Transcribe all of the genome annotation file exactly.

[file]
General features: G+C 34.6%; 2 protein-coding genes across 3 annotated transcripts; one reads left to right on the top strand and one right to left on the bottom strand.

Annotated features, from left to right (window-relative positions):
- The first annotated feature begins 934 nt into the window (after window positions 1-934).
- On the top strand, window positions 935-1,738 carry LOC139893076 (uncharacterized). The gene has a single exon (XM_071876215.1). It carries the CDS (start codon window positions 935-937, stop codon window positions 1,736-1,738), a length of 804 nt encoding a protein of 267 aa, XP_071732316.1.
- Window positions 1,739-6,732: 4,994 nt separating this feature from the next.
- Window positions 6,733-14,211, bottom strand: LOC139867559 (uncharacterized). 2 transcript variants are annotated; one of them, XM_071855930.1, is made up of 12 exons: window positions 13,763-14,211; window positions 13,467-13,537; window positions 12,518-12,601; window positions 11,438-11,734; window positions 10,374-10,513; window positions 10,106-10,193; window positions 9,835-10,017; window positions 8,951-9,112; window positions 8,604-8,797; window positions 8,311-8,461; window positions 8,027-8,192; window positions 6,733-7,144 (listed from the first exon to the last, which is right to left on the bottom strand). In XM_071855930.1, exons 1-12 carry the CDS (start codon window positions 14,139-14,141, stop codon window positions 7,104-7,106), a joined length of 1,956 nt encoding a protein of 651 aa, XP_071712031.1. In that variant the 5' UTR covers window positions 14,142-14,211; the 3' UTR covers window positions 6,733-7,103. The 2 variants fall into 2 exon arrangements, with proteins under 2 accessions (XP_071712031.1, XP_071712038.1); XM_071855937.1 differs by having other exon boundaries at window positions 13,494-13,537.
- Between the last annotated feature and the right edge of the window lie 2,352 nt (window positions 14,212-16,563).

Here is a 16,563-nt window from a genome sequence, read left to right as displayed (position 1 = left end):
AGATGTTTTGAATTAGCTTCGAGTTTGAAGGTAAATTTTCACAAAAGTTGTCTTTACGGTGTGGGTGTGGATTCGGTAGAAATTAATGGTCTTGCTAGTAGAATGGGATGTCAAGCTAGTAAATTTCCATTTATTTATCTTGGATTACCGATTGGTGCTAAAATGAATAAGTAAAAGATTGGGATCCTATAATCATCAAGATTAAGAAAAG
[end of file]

General features: G+C 34.6%; 2 protein-coding genes across 3 annotated transcripts; one reads left to right on the top strand and one right to left on the bottom strand.

Annotated features, from left to right (window-relative positions):
- The first annotated feature begins 934 nt into the window (after window positions 1-934).
- On the top strand, window positions 935-1,738 carry LOC139893076 (uncharacterized). The gene has a single exon (XM_071876215.1). It carries the CDS (start codon window positions 935-937, stop codon window positions 1,736-1,738), a length of 804 nt encoding a protein of 267 aa, XP_071732316.1.
- Window positions 1,739-6,732: 4,994 nt separating this feature from the next.
- Window positions 6,733-14,211, bottom strand: LOC139867559 (uncharacterized). 2 transcript variants are annotated; one of them, XM_071855930.1, is made up of 12 exons: window positions 13,763-14,211; window positions 13,467-13,537; window positions 12,518-12,601; window positions 11,438-11,734; window positions 10,374-10,513; window positions 10,106-10,193; window positions 9,835-10,017; window positions 8,951-9,112; window positions 8,604-8,797; window positions 8,311-8,461; window positions 8,027-8,192; window positions 6,733-7,144 (listed from the first exon to the last, which is right to left on the bottom strand). In XM_071855930.1, exons 1-12 carry the CDS (start codon window positions 14,139-14,141, stop codon window positions 7,104-7,106), a joined length of 1,956 nt encoding a protein of 651 aa, XP_071712031.1. In that variant the 5' UTR covers window positions 14,142-14,211; the 3' UTR covers window positions 6,733-7,103. The 2 variants fall into 2 exon arrangements, with proteins under 2 accessions (XP_071712031.1, XP_071712038.1); XM_071855937.1 differs by having other exon boundaries at window positions 13,494-13,537.
- Between the last annotated feature and the right edge of the window lie 2,352 nt (window positions 14,212-16,563).

Here is a 16,563-nt window from a genome sequence, read left to right as displayed (position 1 = left end):
AGATGTTTTGAATTAGCTTCGAGTTTGAAGGTAAATTTTCACAAAAGTTGTCTTTACGGTGTGGGTGTGGATTCGGTAGAAATTAATGGTCTTGCTAGTAGAATGGGATGTCAAGCTAGTAAATTTCCATTTATTTATCTTGGATTACCGATTGGTGCTAAAATGAATAAGTAAAAGATTGGGATCCTATAATCATCAAGATTAAGAAAAG